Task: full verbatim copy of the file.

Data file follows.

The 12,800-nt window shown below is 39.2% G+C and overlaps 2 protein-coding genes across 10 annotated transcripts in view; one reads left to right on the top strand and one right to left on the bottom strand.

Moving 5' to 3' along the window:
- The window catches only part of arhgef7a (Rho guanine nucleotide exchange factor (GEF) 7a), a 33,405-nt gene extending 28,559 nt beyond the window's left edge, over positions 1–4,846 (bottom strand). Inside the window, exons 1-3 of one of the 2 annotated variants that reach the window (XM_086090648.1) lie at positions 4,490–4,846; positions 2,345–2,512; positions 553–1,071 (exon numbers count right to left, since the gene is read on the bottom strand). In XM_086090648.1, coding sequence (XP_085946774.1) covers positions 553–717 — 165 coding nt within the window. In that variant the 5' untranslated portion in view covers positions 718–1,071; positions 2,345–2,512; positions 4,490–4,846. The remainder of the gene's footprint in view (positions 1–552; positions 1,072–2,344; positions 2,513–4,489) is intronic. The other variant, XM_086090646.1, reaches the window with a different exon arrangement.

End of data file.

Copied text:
The 12,800-nt window shown below is 39.2% G+C and overlaps 2 protein-coding genes across 10 annotated transcripts in view; one reads left to right on the top strand and one right to left on the bottom strand.

Moving 5' to 3' along the window:
- The window catches only part of arhgef7a (Rho guanine nucleotide exchange factor (GEF) 7a), a 33,405-nt gene extending 28,559 nt beyond the window's left edge, over positions 1–4,846 (bottom strand). Inside the window, exons 1-3 of one of the 2 annotated variants that reach the window (XM_086090648.1) lie at positions 4,490–4,846; positions 2,345–2,512; positions 553–1,071 (exon numbers count right to left, since the gene is read on the bottom strand). In XM_086090648.1, coding sequence (XP_085946774.1) covers positions 553–717 — 165 coding nt within the window. In that variant the 5' untranslated portion in view covers positions 718–1,071; positions 2,345–2,512; positions 4,490–4,846. The remainder of the gene's footprint in view (positions 1–552; positions 1,072–2,344; positions 2,513–4,489) is intronic. The other variant, XM_086090646.1, reaches the window with a different exon arrangement.